1. Your English Improves
Becoming a teacher has been one of the best decisions I've ever made. It's given me a career path, a goal, and a whole lot of fun teaching young people, but it's also been a tremendous boost to my writing, not least because my all-round English has improved as a result. Writers need words like an addict needs crack, and when you're teaching, particularly if you're teaching English, you are around words all the time; words which ultimately fizz around your brain and find their way into your books.
2. Your Characters Improve
You meet so many different people teaching, whether be they teachers, parents, or students. In every one of my books there are at least 2-3 people that I have met during my teaching career swirling around in my characters. Teaching helps me to decide whether that kid would smoke, or that one would swear, and how they would act in any given situation, etc. Without these real people I doubt that my characters would have been quite so easy to write, quite so believable to the reader.
3. Your Dialogue Improves
Being close to young people also brings you closer to English as it's actually spoken, as opposed to how a dictionary would have it, i.e 'me and you' vs 'you and I'. This is of particular benefit to anyone who is either writing Children's/Young Adults fiction or who has some child/teenage characters in their book. So if you're teaching pay attention to how your students speak, what words they use, what topics they talk about, or even how frequently they interrupt each other etc. When the reader reads your dialogue they have to believe it completely, and that the character is speaking to them. There's no point in having a bunch of kids from lower-income families speaking like Harvard freshmen now is there? They must speak in your book as they would in real life.
4. Your Awareness Of Society Improves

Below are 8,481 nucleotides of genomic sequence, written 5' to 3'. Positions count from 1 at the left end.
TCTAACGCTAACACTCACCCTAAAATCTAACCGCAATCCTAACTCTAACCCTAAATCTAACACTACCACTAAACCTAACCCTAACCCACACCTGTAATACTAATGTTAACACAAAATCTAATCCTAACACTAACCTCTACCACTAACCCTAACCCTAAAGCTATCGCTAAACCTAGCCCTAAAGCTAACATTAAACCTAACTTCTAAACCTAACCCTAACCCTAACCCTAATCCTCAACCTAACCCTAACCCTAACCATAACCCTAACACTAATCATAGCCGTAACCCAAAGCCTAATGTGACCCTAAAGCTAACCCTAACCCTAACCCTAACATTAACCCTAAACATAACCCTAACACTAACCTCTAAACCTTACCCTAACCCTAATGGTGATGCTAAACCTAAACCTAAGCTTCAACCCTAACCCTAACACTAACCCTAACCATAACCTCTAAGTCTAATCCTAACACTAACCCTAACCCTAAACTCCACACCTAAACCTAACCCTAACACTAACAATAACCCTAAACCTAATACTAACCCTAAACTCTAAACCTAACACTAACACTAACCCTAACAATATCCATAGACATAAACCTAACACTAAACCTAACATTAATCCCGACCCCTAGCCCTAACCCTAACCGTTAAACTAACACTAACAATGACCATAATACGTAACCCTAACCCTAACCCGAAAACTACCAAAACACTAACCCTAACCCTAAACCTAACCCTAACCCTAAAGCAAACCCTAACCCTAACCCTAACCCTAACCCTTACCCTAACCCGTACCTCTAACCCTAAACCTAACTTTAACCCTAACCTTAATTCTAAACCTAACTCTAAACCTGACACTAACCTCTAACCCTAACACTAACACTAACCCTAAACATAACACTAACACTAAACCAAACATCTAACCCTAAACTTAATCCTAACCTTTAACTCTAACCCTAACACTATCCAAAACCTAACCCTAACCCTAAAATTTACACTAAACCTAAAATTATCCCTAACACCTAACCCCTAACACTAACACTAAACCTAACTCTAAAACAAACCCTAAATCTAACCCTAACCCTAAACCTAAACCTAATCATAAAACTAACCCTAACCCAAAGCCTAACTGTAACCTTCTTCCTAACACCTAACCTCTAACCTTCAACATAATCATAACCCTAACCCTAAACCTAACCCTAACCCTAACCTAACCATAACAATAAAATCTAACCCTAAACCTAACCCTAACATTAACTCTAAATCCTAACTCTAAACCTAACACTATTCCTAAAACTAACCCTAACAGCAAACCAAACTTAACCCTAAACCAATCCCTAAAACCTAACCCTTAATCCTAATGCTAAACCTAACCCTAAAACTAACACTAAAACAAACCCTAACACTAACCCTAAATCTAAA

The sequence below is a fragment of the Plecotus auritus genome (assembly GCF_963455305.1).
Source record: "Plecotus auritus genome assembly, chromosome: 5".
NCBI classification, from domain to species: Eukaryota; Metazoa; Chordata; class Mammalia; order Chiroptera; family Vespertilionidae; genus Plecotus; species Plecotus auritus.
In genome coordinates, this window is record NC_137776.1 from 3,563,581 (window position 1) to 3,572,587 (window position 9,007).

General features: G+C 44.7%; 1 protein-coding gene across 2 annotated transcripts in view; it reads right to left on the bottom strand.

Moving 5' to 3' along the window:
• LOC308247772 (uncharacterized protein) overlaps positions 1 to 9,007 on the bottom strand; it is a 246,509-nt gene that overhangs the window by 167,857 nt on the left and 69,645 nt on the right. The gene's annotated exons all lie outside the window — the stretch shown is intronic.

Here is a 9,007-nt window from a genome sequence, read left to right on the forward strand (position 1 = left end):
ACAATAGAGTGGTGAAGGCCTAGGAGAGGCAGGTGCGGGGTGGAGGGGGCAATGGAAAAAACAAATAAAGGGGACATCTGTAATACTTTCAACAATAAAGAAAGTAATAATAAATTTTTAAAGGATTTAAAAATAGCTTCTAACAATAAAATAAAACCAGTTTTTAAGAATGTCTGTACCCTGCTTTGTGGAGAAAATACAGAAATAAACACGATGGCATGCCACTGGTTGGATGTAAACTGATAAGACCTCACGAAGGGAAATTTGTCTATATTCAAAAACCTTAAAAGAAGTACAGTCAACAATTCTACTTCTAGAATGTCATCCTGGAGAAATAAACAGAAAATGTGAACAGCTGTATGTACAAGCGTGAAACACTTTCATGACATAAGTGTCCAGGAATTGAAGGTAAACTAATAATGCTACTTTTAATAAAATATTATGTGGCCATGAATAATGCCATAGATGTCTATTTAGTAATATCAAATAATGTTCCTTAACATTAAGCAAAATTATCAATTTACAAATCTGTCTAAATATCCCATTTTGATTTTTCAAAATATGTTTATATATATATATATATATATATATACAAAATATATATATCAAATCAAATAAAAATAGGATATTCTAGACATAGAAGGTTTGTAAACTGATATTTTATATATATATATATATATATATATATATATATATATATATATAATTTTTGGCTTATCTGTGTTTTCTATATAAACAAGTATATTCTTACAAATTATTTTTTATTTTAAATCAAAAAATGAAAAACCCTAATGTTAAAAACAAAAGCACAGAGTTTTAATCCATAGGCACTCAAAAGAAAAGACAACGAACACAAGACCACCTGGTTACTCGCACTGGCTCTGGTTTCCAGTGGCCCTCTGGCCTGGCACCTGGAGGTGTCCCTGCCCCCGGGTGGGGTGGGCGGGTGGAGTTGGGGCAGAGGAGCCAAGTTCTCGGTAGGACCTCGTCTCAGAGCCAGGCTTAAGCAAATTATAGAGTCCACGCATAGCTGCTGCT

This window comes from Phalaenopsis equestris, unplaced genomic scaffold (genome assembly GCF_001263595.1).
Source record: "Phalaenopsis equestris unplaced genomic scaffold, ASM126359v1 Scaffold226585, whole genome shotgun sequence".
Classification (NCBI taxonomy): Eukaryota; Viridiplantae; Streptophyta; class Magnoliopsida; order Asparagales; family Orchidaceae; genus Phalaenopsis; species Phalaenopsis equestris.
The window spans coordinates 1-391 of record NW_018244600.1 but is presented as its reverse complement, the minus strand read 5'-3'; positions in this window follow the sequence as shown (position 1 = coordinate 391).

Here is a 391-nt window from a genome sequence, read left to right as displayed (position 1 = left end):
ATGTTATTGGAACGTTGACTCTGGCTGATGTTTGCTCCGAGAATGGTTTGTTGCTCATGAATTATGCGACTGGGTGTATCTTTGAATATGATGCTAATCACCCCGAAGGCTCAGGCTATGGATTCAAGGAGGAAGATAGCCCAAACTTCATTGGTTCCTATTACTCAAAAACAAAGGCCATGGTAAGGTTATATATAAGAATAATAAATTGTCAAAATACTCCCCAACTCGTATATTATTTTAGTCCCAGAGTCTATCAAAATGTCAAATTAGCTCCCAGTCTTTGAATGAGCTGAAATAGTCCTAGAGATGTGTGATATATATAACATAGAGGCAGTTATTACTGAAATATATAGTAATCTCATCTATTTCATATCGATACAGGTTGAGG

Teaching brings you closer to people from all walks of life: girls, boys, rich, poor, urban, rural, christian, muslim, jewish, atheist: the list is endless. Teaching is a window into their world, and it allows you to see what their life experience is like, so that when you are dreaming-up characters and plotlines they become more believable and more realistic to the reader. The rich and supremely spoilt Padget Penárgon from my Jack Strong books for example, was that much easier to write precisely because of my job teaching a lot of fantasically wealthy kids in China. I knew how he would act, how he would think, behave, talk etc. So in a sense he wrote himself rather than the other way around.
5. Your Awareness Of Your Audience Improves
Kids are readers too, and teaching them also allows you to get a good handle on what books they are currently reading, and what characters they like. This is of particular benefit to anyone who - like me - is writing for Children and/or Young Adults. But since you also meet a lot of other teachers, it can also be helpful for adult fiction writers to find out what books other people are reading and what they might be interested in in the future. After all, there's no point in writing a book if your target audience is just not interested in what you have to say.
If you aren't a teacher and are looking for that extra little ingredient that's missing from your writing, why not give teaching a try? It doesn't have to be a full-time job either - it can just be an hour here or there or the odd day at the weekend. What's the worst thing that can happen? If it doesn't work out then you can just walk away and try something else, but if it gives you an idea or two or helps you to freshen up a few of your characters then your books will not just be better written but also more readable as a result.
Some notable teacher/writers
1. Stephen King 2. William Shakespeare 3. Lewis Carroll 4. Robert Frost 5. J.R.R Tolkien 6. J.K Rowling 7. Dan Brown 8. William Golding
If you would like to read my book, Jack Strong and the Red Giant, about a bullied, 12 year old boy's adventures on a strange, alien spaceship then check out the link below: